02 February 2009 | Paul Snell
The US could violate its World Trade Organisation commitments, damage the efficiency of procurement and harm US suppliers, if it includes clauses to favour domestic suppliers in its proposed economic stimulus package.
In a letter sent to Democratic and Republican leaders in both Congress and the Senate, fifteen trade associations have urged the government to reject calls for "buy American" clauses to be included in the proposed $825 billion (£576 billion) stimulus package being debated by politicians.
It follows a call from the Steel Manufacturers' Association to ensure domestic products are favoured to upgrade the nation's infrastructure (News, 22 January 2009).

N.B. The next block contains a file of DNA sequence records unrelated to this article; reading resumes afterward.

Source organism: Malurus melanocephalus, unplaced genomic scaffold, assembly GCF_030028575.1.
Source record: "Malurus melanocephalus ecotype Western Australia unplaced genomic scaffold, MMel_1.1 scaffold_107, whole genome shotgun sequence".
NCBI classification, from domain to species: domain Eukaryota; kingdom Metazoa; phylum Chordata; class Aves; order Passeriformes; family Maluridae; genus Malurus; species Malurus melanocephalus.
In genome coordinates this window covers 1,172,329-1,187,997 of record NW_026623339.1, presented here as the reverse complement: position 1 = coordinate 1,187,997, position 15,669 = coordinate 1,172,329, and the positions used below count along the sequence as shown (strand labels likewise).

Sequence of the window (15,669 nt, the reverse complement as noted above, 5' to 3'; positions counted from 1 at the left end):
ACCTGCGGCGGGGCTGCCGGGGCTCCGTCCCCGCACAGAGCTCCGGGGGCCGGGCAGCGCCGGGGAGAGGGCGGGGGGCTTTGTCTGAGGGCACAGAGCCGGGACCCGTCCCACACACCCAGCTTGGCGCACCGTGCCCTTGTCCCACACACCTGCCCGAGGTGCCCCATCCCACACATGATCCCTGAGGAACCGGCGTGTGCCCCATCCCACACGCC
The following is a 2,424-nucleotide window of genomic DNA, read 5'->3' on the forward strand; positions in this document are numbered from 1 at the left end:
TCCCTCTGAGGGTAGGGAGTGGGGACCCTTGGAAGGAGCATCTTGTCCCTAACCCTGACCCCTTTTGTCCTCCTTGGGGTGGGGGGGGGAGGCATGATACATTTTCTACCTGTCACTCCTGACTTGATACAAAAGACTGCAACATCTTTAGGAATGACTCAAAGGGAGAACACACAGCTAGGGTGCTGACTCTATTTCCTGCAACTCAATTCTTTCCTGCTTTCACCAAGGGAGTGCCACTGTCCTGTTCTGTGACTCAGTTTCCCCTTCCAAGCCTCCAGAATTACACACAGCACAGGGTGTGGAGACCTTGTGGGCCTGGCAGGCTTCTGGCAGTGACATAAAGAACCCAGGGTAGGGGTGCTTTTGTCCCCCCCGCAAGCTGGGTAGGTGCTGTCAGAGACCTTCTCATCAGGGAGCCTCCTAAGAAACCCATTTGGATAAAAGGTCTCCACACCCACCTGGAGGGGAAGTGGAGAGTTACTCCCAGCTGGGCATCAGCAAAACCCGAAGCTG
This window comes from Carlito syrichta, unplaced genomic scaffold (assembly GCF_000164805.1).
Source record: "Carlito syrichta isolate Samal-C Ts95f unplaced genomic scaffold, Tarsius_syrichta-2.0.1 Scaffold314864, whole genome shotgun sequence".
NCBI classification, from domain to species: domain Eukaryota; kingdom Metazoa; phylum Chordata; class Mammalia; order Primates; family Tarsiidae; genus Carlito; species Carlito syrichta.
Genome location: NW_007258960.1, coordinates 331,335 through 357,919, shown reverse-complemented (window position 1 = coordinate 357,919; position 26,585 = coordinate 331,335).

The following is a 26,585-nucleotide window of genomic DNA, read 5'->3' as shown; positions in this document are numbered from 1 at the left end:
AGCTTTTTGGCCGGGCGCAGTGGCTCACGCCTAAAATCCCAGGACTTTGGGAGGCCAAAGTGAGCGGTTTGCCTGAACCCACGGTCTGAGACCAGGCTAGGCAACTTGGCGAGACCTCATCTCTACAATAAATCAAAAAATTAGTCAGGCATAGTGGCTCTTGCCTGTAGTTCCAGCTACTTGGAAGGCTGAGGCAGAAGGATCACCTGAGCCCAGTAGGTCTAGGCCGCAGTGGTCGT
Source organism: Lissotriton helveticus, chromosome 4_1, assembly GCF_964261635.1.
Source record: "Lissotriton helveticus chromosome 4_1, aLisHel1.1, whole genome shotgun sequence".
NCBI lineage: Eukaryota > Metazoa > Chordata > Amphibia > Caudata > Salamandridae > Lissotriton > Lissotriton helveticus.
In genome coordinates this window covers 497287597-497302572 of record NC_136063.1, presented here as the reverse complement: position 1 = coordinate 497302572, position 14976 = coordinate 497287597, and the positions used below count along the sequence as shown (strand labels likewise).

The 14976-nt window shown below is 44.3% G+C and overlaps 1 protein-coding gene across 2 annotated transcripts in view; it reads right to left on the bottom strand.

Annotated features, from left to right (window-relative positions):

The open letter said the move would have "several major adverse consequences" for US industry, its workers and even the nation. It said the inclusion of "restrictive provisions" could lead other countries to adopt similar domestic favouritism. This would in turn prevent US suppliers winning vital contracts abroad. "Congress should be taking actions to promote US exports, not undermine them."
It added it would contradict earlier commitments not to raise barriers to foreign trade. The clauses may also harm the country's membership of the WTO Government Procurement Agreement, which guarantees to open domestic contracts to foreign suppliers.
There would also be a reduction in competition for bids, which the groups said would lower quality and efficiency of projects. "Such provisions would undermine the economic recovery we all seek," the group concluded.